Remember, it can take your eyes up to 20 minutes to become properly dark adapted, and anything up to an hour for a telescope to reach ambient temperature outside (to ensure the best image), so give yourself plenty of time to get set up!

We’ve also added the “Monthly Guide” section in the menu bar to the right (where this guide will appear), so next time you visit you can find it again easily!

Guide images created with Stellarium

Archive:
Astronomy Events – November 2011
Astronomy Events – October 2011
Astronomy Events – September 2011

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Mercury – hardly ever visible when it is truly dark

September 8, 2011

by tte-77

Mercury profile from Mariner skywatching

Mercury profile from Mariner - Credit: NASA

In his book “The Solar System and Back” (Doubleday, 1970), famed science writer Isaac Asimov (1920-1992) argued that the planet Mercury:

“… is hardly ever visible when it is truly dark. Mercury … will be seen only near the horizon in dawn or twilight, amid haze and sun glare. I suspect, in fact, that many people today (when the horizon is dirtier and the sky much hazier with the glare of artificial light than it was in centuries past) have never seen Mercury.”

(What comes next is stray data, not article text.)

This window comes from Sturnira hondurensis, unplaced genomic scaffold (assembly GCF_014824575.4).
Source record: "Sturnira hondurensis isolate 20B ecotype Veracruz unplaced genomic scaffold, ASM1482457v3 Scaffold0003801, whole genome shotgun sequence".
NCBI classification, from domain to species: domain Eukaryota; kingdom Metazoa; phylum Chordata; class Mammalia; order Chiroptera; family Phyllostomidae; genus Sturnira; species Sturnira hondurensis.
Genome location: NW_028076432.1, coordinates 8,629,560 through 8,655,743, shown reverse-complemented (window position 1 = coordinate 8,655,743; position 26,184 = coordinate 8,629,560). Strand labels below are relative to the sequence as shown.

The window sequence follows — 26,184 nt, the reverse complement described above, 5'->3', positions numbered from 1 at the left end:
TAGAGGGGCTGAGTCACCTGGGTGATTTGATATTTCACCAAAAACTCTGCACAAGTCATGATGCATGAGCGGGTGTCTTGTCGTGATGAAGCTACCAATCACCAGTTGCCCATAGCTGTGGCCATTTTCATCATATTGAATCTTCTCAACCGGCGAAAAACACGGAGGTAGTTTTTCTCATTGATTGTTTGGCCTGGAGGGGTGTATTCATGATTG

Weather permitting 8-15 September amateur astronomers will be presented with an excellent opportunity to view Mercury in the early morning dawn sky. An “inferior planet” because its orbit is nearer to the sun than the Earth’s, Mercury, as Asimov indicated, always appears from our vantage point to be in the same general direction as the sun.

Mercury will be surprisingly easy to see from now through 15 September and will be rising before the sun in the northern hemisphere. Just look low above the eastern horizon during the morning twilight and be sure that it’s about 30 to 45 minutes before sunrise – search for a bright yellowish-orange “star.”

As mentioned in our monthly events guide Mercury was at its greatest elongation just west of the sun, on 3 September. The planet, like Venus, appears to go through phases like the moon.

At its greatest elongation Mercury appeared roughly half-illuminated and the amount of its surface illuminated by the sun has steadily increased as each day passes helping keep it in relatively easy view over the next 7 days.

Mercury and Regulus early September Sky-Watching

Position of Mercury and Regulus early September (click to enlarge) - Credit: Stellarium/Sky-Watching